4 percent rule


Q. I’m a FERS employee. As I reach retirement and knowing about my retirement and Social Security, what is the best way to maximize my TSP? If I have $1 million in my TSP, would moving the money from the C Fund to the G Fund and implement the 4 percent rule without wavering on my withdrawals would I run out of money? If the G Fund pays 1-2 percent every year I still seem to leave this Earth with money remaining. Looking at 4 percent calculation models, if you’re making an average above the 4 percent you wind up making more money than what you started. Maybe I am still coming to work when I should be out living life on a beach somewhere. I look at annuities and don’t think that they are for me as I know I will be leaving what is left to my family.

A. The kind of rule of thumb that you are considering is not reliable, because it depends upon how much return you earn on the remaining principal each year, when you take your withdrawals, whether the withdrawals are fixed or variable, and whether they will be adjusted for inflation to retain their purchasing power. Everything also depends heavily upon how long you live. Dealing with all of this uncertainty requires complex analysis and careful management along the way.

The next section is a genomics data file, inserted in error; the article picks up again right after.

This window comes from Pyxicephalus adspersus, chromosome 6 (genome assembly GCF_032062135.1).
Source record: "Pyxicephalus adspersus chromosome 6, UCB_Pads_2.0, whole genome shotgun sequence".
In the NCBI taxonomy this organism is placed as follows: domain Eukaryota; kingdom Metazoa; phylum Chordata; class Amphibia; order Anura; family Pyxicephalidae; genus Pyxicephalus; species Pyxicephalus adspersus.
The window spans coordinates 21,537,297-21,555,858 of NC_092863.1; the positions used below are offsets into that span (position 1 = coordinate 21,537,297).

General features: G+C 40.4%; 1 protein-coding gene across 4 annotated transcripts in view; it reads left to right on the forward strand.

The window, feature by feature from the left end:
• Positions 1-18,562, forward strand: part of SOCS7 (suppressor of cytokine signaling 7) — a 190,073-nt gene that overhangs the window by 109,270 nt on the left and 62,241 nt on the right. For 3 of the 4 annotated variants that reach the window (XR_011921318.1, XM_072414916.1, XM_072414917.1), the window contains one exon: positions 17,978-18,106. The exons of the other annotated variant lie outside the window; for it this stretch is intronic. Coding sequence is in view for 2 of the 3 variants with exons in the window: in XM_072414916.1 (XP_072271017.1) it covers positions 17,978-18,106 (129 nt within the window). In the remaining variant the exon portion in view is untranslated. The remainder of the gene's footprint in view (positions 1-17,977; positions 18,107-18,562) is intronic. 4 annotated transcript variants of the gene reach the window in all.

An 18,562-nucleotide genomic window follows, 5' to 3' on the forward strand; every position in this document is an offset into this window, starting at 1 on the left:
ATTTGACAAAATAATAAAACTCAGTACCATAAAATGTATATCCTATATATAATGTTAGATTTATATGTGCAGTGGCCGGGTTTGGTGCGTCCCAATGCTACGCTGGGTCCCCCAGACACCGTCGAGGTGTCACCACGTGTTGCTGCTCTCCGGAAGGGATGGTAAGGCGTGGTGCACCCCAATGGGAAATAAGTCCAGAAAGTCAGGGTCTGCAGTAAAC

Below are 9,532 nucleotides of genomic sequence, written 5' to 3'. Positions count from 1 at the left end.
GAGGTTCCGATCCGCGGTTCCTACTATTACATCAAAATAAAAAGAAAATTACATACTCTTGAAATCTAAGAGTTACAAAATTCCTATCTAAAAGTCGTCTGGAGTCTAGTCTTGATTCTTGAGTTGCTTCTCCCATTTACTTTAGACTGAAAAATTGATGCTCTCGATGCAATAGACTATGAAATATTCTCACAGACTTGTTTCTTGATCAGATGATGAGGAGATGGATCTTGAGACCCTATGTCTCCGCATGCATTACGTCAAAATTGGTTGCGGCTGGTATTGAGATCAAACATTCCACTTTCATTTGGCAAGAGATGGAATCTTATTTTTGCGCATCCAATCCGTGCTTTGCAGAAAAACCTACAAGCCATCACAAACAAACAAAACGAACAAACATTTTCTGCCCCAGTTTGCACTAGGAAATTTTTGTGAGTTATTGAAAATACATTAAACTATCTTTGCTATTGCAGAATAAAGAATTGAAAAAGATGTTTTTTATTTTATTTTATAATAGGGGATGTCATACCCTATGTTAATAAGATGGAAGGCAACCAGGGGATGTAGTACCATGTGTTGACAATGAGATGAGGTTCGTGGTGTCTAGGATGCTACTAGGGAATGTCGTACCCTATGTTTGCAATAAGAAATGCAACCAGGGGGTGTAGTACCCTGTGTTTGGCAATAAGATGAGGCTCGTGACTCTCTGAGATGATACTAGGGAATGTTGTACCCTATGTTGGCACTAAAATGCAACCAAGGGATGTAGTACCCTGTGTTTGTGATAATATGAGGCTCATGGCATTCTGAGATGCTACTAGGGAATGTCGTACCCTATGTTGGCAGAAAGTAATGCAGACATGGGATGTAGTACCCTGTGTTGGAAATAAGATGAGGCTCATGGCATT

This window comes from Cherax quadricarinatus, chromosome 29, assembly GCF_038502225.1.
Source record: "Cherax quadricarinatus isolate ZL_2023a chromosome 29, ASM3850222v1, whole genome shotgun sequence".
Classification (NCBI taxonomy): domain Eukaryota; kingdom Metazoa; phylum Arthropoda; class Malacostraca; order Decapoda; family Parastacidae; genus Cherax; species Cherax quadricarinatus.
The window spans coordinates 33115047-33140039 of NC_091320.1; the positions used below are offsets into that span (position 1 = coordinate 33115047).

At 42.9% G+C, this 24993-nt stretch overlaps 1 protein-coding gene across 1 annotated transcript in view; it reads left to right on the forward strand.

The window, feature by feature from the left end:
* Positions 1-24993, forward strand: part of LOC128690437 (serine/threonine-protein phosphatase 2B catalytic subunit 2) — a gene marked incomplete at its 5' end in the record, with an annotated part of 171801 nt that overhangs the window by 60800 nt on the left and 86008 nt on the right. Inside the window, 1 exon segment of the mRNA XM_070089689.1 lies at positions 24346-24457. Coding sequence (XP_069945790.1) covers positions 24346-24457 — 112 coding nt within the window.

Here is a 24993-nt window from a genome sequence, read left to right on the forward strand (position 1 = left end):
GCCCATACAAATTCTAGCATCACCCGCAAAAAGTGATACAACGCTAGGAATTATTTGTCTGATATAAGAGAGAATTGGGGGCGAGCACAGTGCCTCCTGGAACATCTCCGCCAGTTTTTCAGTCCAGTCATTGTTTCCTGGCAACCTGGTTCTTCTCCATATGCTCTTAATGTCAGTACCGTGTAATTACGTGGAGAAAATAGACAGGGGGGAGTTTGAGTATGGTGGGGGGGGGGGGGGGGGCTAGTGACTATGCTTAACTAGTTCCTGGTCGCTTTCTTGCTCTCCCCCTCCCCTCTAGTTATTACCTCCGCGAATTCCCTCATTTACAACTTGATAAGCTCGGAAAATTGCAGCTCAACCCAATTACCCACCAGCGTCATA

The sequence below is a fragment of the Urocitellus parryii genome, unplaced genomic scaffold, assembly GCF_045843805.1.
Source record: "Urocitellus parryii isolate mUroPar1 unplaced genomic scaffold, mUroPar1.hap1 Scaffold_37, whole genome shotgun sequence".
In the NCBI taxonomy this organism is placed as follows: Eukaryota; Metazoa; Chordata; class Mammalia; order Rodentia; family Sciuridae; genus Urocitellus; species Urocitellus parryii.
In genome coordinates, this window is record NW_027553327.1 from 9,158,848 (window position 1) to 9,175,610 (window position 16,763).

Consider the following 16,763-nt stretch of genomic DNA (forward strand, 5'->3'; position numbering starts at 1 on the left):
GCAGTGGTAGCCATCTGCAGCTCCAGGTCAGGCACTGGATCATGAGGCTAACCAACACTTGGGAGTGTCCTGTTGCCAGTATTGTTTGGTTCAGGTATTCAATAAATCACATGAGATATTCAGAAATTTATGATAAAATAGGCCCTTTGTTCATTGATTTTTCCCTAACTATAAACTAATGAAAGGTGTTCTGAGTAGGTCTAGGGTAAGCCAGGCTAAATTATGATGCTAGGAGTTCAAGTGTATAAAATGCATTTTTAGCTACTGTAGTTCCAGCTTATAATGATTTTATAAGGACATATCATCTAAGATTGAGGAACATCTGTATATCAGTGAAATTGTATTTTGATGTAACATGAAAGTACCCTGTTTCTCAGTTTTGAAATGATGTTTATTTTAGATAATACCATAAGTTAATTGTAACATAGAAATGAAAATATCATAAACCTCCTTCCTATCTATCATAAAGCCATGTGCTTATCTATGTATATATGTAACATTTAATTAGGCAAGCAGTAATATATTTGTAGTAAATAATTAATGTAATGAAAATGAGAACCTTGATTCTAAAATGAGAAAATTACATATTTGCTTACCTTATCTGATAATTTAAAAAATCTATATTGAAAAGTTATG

If you’re not up to this, or not willing to engage someone trustworthy to do it for you, then you should consider using your money to purchase an immediate fixed annuity from a reputable insurer. If the payout won’t be enough for you to live on, then you’ll need to keep working.


About Author

Mike Miles is a Certified Financial Planner licensee and principal adviser for Variplan LLC, an independent fiduciary in Vienna, Virginia. Email your financial questions to fedexperts@federaltimes.com and view his blog at money.federaltimes.com.

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